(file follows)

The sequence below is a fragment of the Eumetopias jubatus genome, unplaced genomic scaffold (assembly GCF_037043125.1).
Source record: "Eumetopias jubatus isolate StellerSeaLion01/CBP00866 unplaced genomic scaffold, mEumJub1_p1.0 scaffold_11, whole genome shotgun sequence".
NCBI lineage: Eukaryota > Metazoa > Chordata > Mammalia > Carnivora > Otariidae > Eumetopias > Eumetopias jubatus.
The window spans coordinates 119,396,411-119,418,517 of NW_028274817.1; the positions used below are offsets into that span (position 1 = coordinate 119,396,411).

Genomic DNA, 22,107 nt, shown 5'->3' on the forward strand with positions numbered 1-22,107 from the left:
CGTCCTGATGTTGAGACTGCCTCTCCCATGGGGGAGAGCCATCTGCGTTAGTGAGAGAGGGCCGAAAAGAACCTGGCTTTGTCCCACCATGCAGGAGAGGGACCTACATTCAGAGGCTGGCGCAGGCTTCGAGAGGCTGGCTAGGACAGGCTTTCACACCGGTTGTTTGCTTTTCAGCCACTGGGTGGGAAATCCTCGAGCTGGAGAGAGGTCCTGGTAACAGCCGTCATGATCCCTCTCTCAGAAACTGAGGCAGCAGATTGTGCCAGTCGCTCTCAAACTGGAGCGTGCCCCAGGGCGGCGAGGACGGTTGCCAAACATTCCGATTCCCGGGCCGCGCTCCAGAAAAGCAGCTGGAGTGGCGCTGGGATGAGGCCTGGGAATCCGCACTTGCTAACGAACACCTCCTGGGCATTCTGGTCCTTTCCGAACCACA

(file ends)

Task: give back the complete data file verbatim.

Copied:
The sequence below is a fragment of the Eumetopias jubatus genome, unplaced genomic scaffold (assembly GCF_037043125.1).
Source record: "Eumetopias jubatus isolate StellerSeaLion01/CBP00866 unplaced genomic scaffold, mEumJub1_p1.0 scaffold_11, whole genome shotgun sequence".
NCBI lineage: Eukaryota > Metazoa > Chordata > Mammalia > Carnivora > Otariidae > Eumetopias > Eumetopias jubatus.
The window spans coordinates 119,396,411-119,418,517 of NW_028274817.1; the positions used below are offsets into that span (position 1 = coordinate 119,396,411).

Genomic DNA, 22,107 nt, shown 5'->3' on the forward strand with positions numbered 1-22,107 from the left:
CGTCCTGATGTTGAGACTGCCTCTCCCATGGGGGAGAGCCATCTGCGTTAGTGAGAGAGGGCCGAAAAGAACCTGGCTTTGTCCCACCATGCAGGAGAGGGACCTACATTCAGAGGCTGGCGCAGGCTTCGAGAGGCTGGCTAGGACAGGCTTTCACACCGGTTGTTTGCTTTTCAGCCACTGGGTGGGAAATCCTCGAGCTGGAGAGAGGTCCTGGTAACAGCCGTCATGATCCCTCTCTCAGAAACTGAGGCAGCAGATTGTGCCAGTCGCTCTCAAACTGGAGCGTGCCCCAGGGCGGCGAGGACGGTTGCCAAACATTCCGATTCCCGGGCCGCGCTCCAGAAAAGCAGCTGGAGTGGCGCTGGGATGAGGCCTGGGAATCCGCACTTGCTAACGAACACCTCCTGGGCATTCTGGTCCTTTCCGAACCACA